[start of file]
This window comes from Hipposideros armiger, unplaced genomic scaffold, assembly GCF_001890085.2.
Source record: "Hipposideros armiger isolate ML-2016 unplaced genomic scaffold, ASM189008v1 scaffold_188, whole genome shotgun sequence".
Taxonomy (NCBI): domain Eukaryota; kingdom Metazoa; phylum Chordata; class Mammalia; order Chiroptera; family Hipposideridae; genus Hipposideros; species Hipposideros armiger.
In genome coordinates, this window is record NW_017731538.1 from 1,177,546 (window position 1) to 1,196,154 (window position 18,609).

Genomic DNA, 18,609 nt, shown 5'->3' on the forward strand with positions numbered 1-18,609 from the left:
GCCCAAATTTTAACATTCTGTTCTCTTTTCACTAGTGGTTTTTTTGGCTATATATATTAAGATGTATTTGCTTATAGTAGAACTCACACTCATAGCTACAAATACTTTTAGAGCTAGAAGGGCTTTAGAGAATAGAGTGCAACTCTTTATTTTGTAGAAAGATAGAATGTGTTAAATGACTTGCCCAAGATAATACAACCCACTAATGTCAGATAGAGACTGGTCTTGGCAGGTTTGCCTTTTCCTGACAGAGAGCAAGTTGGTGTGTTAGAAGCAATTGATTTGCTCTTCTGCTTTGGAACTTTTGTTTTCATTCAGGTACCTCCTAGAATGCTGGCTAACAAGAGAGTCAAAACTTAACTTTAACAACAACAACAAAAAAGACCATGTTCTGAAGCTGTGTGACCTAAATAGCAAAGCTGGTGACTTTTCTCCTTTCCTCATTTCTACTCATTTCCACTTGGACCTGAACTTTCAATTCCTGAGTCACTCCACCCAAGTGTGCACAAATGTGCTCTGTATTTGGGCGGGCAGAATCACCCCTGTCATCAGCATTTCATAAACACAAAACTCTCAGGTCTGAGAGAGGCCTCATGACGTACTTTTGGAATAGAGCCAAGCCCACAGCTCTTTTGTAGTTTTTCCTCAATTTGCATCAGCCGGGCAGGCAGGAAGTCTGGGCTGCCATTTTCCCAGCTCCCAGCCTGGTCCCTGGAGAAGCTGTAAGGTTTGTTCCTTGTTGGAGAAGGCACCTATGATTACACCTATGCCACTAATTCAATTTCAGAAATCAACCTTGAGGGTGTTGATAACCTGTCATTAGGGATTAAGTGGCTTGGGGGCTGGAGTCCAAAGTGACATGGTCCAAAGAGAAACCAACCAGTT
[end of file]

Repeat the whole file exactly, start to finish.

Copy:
This window comes from Hipposideros armiger, unplaced genomic scaffold, assembly GCF_001890085.2.
Source record: "Hipposideros armiger isolate ML-2016 unplaced genomic scaffold, ASM189008v1 scaffold_188, whole genome shotgun sequence".
Taxonomy (NCBI): domain Eukaryota; kingdom Metazoa; phylum Chordata; class Mammalia; order Chiroptera; family Hipposideridae; genus Hipposideros; species Hipposideros armiger.
In genome coordinates, this window is record NW_017731538.1 from 1,177,546 (window position 1) to 1,196,154 (window position 18,609).

Genomic DNA, 18,609 nt, shown 5'->3' on the forward strand with positions numbered 1-18,609 from the left:
GCCCAAATTTTAACATTCTGTTCTCTTTTCACTAGTGGTTTTTTTGGCTATATATATTAAGATGTATTTGCTTATAGTAGAACTCACACTCATAGCTACAAATACTTTTAGAGCTAGAAGGGCTTTAGAGAATAGAGTGCAACTCTTTATTTTGTAGAAAGATAGAATGTGTTAAATGACTTGCCCAAGATAATACAACCCACTAATGTCAGATAGAGACTGGTCTTGGCAGGTTTGCCTTTTCCTGACAGAGAGCAAGTTGGTGTGTTAGAAGCAATTGATTTGCTCTTCTGCTTTGGAACTTTTGTTTTCATTCAGGTACCTCCTAGAATGCTGGCTAACAAGAGAGTCAAAACTTAACTTTAACAACAACAACAAAAAAGACCATGTTCTGAAGCTGTGTGACCTAAATAGCAAAGCTGGTGACTTTTCTCCTTTCCTCATTTCTACTCATTTCCACTTGGACCTGAACTTTCAATTCCTGAGTCACTCCACCCAAGTGTGCACAAATGTGCTCTGTATTTGGGCGGGCAGAATCACCCCTGTCATCAGCATTTCATAAACACAAAACTCTCAGGTCTGAGAGAGGCCTCATGACGTACTTTTGGAATAGAGCCAAGCCCACAGCTCTTTTGTAGTTTTTCCTCAATTTGCATCAGCCGGGCAGGCAGGAAGTCTGGGCTGCCATTTTCCCAGCTCCCAGCCTGGTCCCTGGAGAAGCTGTAAGGTTTGTTCCTTGTTGGAGAAGGCACCTATGATTACACCTATGCCACTAATTCAATTTCAGAAATCAACCTTGAGGGTGTTGATAACCTGTCATTAGGGATTAAGTGGCTTGGGGGCTGGAGTCCAAAGTGACATGGTCCAAAGAGAAACCAACCAGTT